With cities and towns expanding every day, African governments are looking to collect geospatial information that could assist in prioritizing goals, from basic service delivery to ambitious infrastructure plans.
Geospatial information contains location information, and uses artificial intelligence and aerial or satellites to enable information about cities to be linked together based on their shared location component. This process enables effective decision-making at a local and national level.
In Zambia, three leading organizations, Ordnance Survey (OS), the International Growth Centre (IGC) and the Commonwealth Association of Architects (CAA) are responding to the challenges associated with urbanization and the availability of accurate data by piloting the creation of an automated digital base map of the capital, Lusaka.
The initiative is led by the Ministry of Local Government, which is undertaking efforts to promote prosperous and inclusive urban settlements and ensure Zambia’s towns and cities are resilient to support economic growth.
The ongoing COVID-19 pandemic has highlighted the importance of gaining a better understanding of the city’s informal settlements, and the Ministry of Lands has also offered support.
“The Zambian Ministry of Lands is pleased to be supporting the creation of detailed mapping of Lusaka to deliver better outcomes for informal settlements and other critical uses such as land auditing and titling and effective land management,” said Joseph Minango, Surveyor General, Zambia Ministry of Lands.
Using aerial imagery provided by the Zambian Survey Department in the Ministry of Lands and Natural Resources, OS has utilized its advanced automated process to generate a new base map using artificial intelligence across 420 squared kilometers of Lusaka.
This innovative technique is a quick, accurate, and cost-effective way to create a detailed digital map with a wide range of applications, including the design and management of critical infrastructure services, land use planning, transportation planning, land tenure, ownership, and administration, and the integration of future census data.
Computers are taught what to look for in images using training data; the technology then automatically creates mapping quickly and accurately.
Africa is urbanizing so fast, to the extent that urban populations are expected to triple by 2050. Expansion of cities is also having a positive impact on the economy, with Ethiopia experiencing a 10.1% expansion of its economy in 2019, thanks to urbanization.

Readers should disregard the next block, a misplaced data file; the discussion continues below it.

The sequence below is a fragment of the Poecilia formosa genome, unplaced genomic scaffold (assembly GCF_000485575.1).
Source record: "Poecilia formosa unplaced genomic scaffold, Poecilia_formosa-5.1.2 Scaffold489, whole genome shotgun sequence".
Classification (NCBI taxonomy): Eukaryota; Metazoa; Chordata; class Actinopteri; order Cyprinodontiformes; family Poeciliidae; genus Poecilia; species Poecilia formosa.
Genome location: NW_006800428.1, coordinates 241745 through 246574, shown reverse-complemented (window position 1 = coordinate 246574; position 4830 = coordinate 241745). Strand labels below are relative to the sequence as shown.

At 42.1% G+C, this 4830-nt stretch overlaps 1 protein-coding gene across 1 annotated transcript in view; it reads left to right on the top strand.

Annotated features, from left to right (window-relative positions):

But as cities grow, so does the challenge of housing. The World Bank says that 54% of Sub-Saharan African urban dwellers live in informal settlements, and between 50% and 80% rely on informal jobs. Slums such as Kibera, the largest in Africa, are overcrowded, frequently polluted, and have insufficient housing as well as limited access to water and sanitation facilities. Furthermore, these unofficial sites lack the infrastructure needed to support sustainable, livable, and productive urban environments.
The solutions to these challenges could lie on artificial intelligence-driven mapping data.
OS says it mapping data will help identify informal settlements, population density, the number of built structures, the location of transport infrastructure surrounding the formal and informal neighborhoods, as well as access to electricity, sanitation facilities and clean water.
“This programme will promote the value associated with accurate and relevant spatial data. The rapid delivery of a scalable and replicable national digital base map is not only relevant to cities such as Lusaka but also has far-reaching benefits at a national and regional scale,” said Andy Wilson, Region Director of Africa OS.
A sister project, led by Patrick Lamson-Hall of New York University’s Marron Institute, is contributing to this analysis by creating a typology of the various informal settlements and tracking their expansion over time.
Success of this project will enable the government to better target investment in critical infrastructure and services, upgrading informal settlements to provide for the most vulnerable residents. It will also aid in better planning for urban expansion, lowering overall infrastructure investment costs, limiting informality, and enabling more resilient and sustainable urban futures.
“OS data will provide the evidence and information to support critical decisions when upgrading existing informal settlements and planning future infrastructure to promote economic prosperity,” Joseph Minango added.
If well-managed and planned, urbanisation in rapidly developing cities can be transformative, creating jobs, reducing poverty, and improving residents’ quality of life with better access to healthcare and cleaner water.
“Rapid urbanisation and unplanned settlements present an increasingly serious challenge in terms of social, economic and environmental well-being. The provision of accurate digital base maps creates a vitally important resource for use by policymakers and planners in the development of evidence-based solutions that will help deliver greater impact and at speed,” said Peter Oborn, Senior Vice President, Commonwealth Association of Architects.